After navigating an ocean of information, and dealing with different possible ideas for mapping, I finally feel confident that things are starting to gel. My initial idea was to map the relationship of telecommunications switching stations in New York City with population density or sprawl. Many scholars have pointed to an idea that I find very compelling, which is the idea that communications infrastructure has shaped the American city. Unfortunately, I have yet to find data that really supports this argument. I decided then to select just a few switching station buildings in the city and see how their construction had impacted the population and the areas where they were located. But again, the connection between population and available data regarding the buildings wasn’t strong at all. Now I am coming to the conclusion that it is in the history of telephony, how events unfolded, that provides a kind of ground floor from which to pursue a larger view of communications infrastructure and the city.
My project began to focus on the development of telephony in the U.S. In 1876, with the famous exchange between Alexander Graham Bell and his assistant, Thomas Watson, an industry came into being. The Bell System (later AT&T) was a regulated monopoly in a country that routinely subjected it to anti-trust legal processes. It was the only major telephone company in the world that was not administered and owned outright by a sovereign government. The major inventions coming out Bell Laboratories included the transistor, the laser, coaxial cable transmission, microwave radio relay, direct distance dialing, electronic switching and the telephone itself.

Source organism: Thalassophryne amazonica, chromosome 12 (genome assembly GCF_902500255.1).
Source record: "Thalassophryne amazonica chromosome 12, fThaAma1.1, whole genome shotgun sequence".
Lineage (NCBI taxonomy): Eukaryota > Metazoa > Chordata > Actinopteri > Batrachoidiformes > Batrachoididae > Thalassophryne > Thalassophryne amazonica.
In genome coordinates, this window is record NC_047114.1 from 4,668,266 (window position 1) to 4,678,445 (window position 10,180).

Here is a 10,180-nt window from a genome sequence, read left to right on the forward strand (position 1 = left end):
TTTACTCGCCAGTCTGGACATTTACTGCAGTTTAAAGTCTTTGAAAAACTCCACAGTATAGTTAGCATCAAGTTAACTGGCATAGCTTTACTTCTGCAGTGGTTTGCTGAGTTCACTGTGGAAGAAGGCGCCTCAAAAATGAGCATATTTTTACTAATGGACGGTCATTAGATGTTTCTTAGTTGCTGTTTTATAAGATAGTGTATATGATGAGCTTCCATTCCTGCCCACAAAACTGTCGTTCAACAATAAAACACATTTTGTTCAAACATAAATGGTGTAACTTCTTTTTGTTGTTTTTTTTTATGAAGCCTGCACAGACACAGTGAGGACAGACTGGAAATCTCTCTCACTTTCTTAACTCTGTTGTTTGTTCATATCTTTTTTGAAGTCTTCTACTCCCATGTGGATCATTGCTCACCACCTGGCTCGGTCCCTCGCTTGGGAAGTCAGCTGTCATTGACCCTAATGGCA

The history of Bell systems played out in locations across the U.S. The company was born in Boston, and headquartered in New York. Its experimental facilities were in Chicago and New York. Long distance lines were established first between Boston and New York (1884), New York and Philadelphia (1885), New York and Chicago (1892), and by 1889, trunk lines extended to St. Louis, Minneapolis and Kansas City. So, New York City has played a central role in the story of the company. Mapping the entire history of the company in New York City isn’t feasible, but I will map the most significant aspects of it.
My project is focused on the period 1876 (invention of the telephone) and 1984 when the telecommunications system underwent drastic changes because of the Bell System’s breakup. With regard to entities, the map will have two: central buildings of the System (Headquarters, Long Lines, Bell Laboratories and Western Electric) in NYC, and relevant events. Through those entities, I attempt to discuss how the history of the company is the history of the development of telephony itself, and how one of the biggest companies on earth, a monopoly undergirded by an indulgent U.S. government, led the development of innovative technology that changed civilization.